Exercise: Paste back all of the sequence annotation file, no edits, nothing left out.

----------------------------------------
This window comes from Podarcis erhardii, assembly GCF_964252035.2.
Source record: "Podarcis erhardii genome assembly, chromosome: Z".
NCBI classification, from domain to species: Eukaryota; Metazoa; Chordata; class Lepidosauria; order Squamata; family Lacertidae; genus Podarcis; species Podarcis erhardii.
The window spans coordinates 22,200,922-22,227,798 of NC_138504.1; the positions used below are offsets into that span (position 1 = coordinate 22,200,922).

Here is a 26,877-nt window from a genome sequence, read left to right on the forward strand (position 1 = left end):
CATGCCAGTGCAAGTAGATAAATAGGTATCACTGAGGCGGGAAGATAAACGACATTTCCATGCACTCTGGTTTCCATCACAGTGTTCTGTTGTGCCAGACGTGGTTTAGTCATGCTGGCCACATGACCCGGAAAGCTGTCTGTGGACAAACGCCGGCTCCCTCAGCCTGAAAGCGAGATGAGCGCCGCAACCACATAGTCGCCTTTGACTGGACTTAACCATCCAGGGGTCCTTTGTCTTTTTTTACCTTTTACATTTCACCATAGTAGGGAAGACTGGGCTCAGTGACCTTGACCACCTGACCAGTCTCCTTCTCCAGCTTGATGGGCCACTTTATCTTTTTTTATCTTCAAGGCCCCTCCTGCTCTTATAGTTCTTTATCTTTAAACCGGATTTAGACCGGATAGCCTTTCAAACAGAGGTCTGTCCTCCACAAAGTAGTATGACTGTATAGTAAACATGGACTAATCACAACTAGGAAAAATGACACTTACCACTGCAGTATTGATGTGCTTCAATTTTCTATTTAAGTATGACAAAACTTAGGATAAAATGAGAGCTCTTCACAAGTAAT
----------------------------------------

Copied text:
This window comes from Podarcis erhardii, assembly GCF_964252035.2.
Source record: "Podarcis erhardii genome assembly, chromosome: Z".
NCBI classification, from domain to species: Eukaryota; Metazoa; Chordata; class Lepidosauria; order Squamata; family Lacertidae; genus Podarcis; species Podarcis erhardii.
The window spans coordinates 22,200,922-22,227,798 of NC_138504.1; the positions used below are offsets into that span (position 1 = coordinate 22,200,922).

Here is a 26,877-nt window from a genome sequence, read left to right on the forward strand (position 1 = left end):
CATGCCAGTGCAAGTAGATAAATAGGTATCACTGAGGCGGGAAGATAAACGACATTTCCATGCACTCTGGTTTCCATCACAGTGTTCTGTTGTGCCAGACGTGGTTTAGTCATGCTGGCCACATGACCCGGAAAGCTGTCTGTGGACAAACGCCGGCTCCCTCAGCCTGAAAGCGAGATGAGCGCCGCAACCACATAGTCGCCTTTGACTGGACTTAACCATCCAGGGGTCCTTTGTCTTTTTTTACCTTTTACATTTCACCATAGTAGGGAAGACTGGGCTCAGTGACCTTGACCACCTGACCAGTCTCCTTCTCCAGCTTGATGGGCCACTTTATCTTTTTTTATCTTCAAGGCCCCTCCTGCTCTTATAGTTCTTTATCTTTAAACCGGATTTAGACCGGATAGCCTTTCAAACAGAGGTCTGTCCTCCACAAAGTAGTATGACTGTATAGTAAACATGGACTAATCACAACTAGGAAAAATGACACTTACCACTGCAGTATTGATGTGCTTCAATTTTCTATTTAAGTATGACAAAACTTAGGATAAAATGAGAGCTCTTCACAAGTAAT